Invasive Species Compendium

Detailed coverage of invasive species threatening livelihoods and the environment worldwide

Abstract

Site conditions determine a key native plant's contribution to invasion resistance in grasslands.

Abstract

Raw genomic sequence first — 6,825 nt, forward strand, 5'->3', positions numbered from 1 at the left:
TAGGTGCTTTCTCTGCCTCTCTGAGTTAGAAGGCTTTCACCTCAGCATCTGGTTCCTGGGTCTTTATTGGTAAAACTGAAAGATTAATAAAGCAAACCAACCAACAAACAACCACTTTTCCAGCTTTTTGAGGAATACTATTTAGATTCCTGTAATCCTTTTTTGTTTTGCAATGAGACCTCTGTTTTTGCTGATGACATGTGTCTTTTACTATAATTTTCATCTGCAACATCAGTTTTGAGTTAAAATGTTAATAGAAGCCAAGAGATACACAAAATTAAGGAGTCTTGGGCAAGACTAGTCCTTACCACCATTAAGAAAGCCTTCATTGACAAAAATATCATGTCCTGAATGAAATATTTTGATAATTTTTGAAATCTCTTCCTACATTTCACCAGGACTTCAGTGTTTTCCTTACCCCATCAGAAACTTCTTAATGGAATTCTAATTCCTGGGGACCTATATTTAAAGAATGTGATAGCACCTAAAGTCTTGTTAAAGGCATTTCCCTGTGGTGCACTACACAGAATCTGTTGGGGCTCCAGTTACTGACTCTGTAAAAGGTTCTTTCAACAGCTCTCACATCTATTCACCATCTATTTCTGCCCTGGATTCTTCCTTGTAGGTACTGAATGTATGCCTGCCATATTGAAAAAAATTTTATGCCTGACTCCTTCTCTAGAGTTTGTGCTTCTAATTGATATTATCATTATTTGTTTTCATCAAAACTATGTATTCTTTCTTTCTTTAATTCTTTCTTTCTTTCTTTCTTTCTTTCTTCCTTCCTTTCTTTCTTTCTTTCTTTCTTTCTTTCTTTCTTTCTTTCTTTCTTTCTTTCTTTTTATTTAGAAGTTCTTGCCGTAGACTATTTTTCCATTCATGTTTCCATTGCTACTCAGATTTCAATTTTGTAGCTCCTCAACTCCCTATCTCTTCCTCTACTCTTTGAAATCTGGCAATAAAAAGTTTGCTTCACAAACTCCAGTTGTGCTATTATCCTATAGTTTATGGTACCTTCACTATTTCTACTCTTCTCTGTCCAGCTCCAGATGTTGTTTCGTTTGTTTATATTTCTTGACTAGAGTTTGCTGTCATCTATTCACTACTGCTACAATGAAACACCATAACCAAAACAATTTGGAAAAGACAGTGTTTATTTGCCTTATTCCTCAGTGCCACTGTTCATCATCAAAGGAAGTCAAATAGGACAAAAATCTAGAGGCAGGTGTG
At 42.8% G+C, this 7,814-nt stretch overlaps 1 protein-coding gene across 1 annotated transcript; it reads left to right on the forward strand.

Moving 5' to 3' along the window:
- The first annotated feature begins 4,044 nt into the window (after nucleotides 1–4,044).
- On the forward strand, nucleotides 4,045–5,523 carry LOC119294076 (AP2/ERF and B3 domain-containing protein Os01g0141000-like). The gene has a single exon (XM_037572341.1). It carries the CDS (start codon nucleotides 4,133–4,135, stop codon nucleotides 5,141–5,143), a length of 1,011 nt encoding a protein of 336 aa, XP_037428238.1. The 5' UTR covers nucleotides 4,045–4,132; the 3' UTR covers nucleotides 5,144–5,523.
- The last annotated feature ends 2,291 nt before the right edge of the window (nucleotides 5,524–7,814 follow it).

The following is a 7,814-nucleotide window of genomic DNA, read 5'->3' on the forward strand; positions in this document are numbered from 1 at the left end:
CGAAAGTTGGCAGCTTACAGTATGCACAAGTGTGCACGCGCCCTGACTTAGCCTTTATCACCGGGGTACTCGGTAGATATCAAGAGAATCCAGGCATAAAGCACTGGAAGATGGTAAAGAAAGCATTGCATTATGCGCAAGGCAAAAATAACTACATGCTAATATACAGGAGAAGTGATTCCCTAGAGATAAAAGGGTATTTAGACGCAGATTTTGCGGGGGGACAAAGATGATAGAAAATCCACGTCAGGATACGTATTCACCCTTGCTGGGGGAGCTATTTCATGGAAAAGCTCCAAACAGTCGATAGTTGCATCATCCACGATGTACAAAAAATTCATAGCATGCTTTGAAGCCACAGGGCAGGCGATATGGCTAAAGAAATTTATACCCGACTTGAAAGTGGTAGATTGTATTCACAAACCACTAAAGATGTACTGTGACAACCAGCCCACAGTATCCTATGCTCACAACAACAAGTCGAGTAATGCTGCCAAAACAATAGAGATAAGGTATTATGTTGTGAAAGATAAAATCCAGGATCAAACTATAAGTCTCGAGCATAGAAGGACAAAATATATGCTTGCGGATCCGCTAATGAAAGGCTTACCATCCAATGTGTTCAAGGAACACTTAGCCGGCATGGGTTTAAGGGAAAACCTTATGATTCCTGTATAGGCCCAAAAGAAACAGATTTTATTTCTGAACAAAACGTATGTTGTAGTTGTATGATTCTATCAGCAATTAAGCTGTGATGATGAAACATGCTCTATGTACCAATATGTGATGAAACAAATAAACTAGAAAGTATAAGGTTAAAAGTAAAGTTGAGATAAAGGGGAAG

Many plant invasion studies in grasslands suggest that resident plants that share functional traits with invaders can reduce invasion by competing for limiting resources. However, since invasion studies often occur in highly controlled plots or microcosms, it is unclear how heterogeneous site conditions alter competitive interactions under realistic scenarios. To explore how landscape heterogeneity affects biotic resistance provided by competitive resident plants, we conducted a field-based experiment across four sites in California grasslands. Plots contained naturally occurring populations of native Hemizonia congesta, but differed in other characteristics, including litter cover, annual grass cover, soil moisture, and species richness. We invaded plots with the functionally similar nonnative Centaurea solstitalis (yellow starthistle) and, at one site, supplemented one-half of the established plots with water to test the effects of increasing a limiting resource. As in simplified plots and microcosms, increasing H. congesta abundance reduced starthistle biomass by competing for limited soil moisture, but only in plots with high starthistle germination. We conclude that higher abundances of native H. congesta can reduce starthistle invasion in heterogeneous grasslands, but competition is also affected by both abiotic (soil moisture) and biotic (starthistle germination number) conditions that vary across sites.